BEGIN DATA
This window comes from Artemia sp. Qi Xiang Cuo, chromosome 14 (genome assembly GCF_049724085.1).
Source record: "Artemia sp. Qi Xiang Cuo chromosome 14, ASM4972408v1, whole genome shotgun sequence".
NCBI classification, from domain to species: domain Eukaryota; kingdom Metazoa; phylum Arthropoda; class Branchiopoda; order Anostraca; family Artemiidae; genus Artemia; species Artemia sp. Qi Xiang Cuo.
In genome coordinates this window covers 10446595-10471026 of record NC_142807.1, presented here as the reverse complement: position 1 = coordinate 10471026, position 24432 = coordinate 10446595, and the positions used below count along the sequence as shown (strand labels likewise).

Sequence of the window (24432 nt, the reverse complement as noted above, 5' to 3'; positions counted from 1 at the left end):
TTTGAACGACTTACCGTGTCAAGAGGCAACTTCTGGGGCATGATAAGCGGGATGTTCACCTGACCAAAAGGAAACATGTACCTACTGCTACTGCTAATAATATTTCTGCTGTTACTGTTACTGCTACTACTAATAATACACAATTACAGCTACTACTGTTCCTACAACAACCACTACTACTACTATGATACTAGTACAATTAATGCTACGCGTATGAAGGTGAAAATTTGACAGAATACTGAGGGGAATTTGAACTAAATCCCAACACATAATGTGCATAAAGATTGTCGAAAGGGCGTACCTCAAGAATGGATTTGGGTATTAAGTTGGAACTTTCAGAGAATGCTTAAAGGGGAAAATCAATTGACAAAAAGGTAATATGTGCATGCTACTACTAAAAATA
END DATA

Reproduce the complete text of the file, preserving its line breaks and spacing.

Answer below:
This window comes from Artemia sp. Qi Xiang Cuo, chromosome 14 (genome assembly GCF_049724085.1).
Source record: "Artemia sp. Qi Xiang Cuo chromosome 14, ASM4972408v1, whole genome shotgun sequence".
NCBI classification, from domain to species: domain Eukaryota; kingdom Metazoa; phylum Arthropoda; class Branchiopoda; order Anostraca; family Artemiidae; genus Artemia; species Artemia sp. Qi Xiang Cuo.
In genome coordinates this window covers 10446595-10471026 of record NC_142807.1, presented here as the reverse complement: position 1 = coordinate 10471026, position 24432 = coordinate 10446595, and the positions used below count along the sequence as shown (strand labels likewise).

Sequence of the window (24432 nt, the reverse complement as noted above, 5' to 3'; positions counted from 1 at the left end):
TTTGAACGACTTACCGTGTCAAGAGGCAACTTCTGGGGCATGATAAGCGGGATGTTCACCTGACCAAAAGGAAACATGTACCTACTGCTACTGCTAATAATATTTCTGCTGTTACTGTTACTGCTACTACTAATAATACACAATTACAGCTACTACTGTTCCTACAACAACCACTACTACTACTATGATACTAGTACAATTAATGCTACGCGTATGAAGGTGAAAATTTGACAGAATACTGAGGGGAATTTGAACTAAATCCCAACACATAATGTGCATAAAGATTGTCGAAAGGGCGTACCTCAAGAATGGATTTGGGTATTAAGTTGGAACTTTCAGAGAATGCTTAAAGGGGAAAATCAATTGACAAAAAGGTAATATGTGCATGCTACTACTAAAAATA